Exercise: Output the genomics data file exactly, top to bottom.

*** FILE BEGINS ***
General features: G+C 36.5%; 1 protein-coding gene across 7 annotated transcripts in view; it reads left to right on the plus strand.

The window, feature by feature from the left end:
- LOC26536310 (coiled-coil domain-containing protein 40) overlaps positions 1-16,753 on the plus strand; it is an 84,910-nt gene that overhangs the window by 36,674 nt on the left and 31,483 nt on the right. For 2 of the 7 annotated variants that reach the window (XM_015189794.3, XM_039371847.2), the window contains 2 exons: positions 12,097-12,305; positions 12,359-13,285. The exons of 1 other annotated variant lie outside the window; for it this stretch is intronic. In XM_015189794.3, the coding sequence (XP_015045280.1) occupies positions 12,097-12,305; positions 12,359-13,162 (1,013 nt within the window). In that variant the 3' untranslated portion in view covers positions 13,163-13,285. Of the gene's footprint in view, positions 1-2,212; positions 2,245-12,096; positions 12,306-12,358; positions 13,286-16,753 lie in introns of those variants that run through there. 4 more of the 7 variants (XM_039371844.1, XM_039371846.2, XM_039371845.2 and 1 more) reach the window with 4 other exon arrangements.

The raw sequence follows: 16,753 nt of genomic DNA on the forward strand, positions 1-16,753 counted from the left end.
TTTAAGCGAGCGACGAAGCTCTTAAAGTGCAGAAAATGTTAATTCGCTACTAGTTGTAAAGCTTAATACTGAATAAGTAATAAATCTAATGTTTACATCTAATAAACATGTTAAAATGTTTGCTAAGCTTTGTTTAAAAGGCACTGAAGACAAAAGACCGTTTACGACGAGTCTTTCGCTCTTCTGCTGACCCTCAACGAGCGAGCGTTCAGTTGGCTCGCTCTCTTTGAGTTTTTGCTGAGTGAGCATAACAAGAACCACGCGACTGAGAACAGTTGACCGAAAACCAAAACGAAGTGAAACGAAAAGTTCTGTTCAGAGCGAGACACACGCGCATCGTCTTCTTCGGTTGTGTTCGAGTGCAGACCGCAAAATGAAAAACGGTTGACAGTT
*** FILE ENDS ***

General features: G+C 36.5%; 1 protein-coding gene across 7 annotated transcripts in view; it reads left to right on the plus strand.

The window, feature by feature from the left end:
- LOC26536310 (coiled-coil domain-containing protein 40) overlaps positions 1-16,753 on the plus strand; it is an 84,910-nt gene that overhangs the window by 36,674 nt on the left and 31,483 nt on the right. For 2 of the 7 annotated variants that reach the window (XM_015189794.3, XM_039371847.2), the window contains 2 exons: positions 12,097-12,305; positions 12,359-13,285. The exons of 1 other annotated variant lie outside the window; for it this stretch is intronic. In XM_015189794.3, the coding sequence (XP_015045280.1) occupies positions 12,097-12,305; positions 12,359-13,162 (1,013 nt within the window). In that variant the 3' untranslated portion in view covers positions 13,163-13,285. Of the gene's footprint in view, positions 1-2,212; positions 2,245-12,096; positions 12,306-12,358; positions 13,286-16,753 lie in introns of those variants that run through there. 4 more of the 7 variants (XM_039371844.1, XM_039371846.2, XM_039371845.2 and 1 more) reach the window with 4 other exon arrangements.

The raw sequence follows: 16,753 nt of genomic DNA on the forward strand, positions 1-16,753 counted from the left end.
TTTAAGCGAGCGACGAAGCTCTTAAAGTGCAGAAAATGTTAATTCGCTACTAGTTGTAAAGCTTAATACTGAATAAGTAATAAATCTAATGTTTACATCTAATAAACATGTTAAAATGTTTGCTAAGCTTTGTTTAAAAGGCACTGAAGACAAAAGACCGTTTACGACGAGTCTTTCGCTCTTCTGCTGACCCTCAACGAGCGAGCGTTCAGTTGGCTCGCTCTCTTTGAGTTTTTGCTGAGTGAGCATAACAAGAACCACGCGACTGAGAACAGTTGACCGAAAACCAAAACGAAGTGAAACGAAAAGTTCTGTTCAGAGCGAGACACACGCGCATCGTCTTCTTCGGTTGTGTTCGAGTGCAGACCGCAAAATGAAAAACGGTTGACAGTT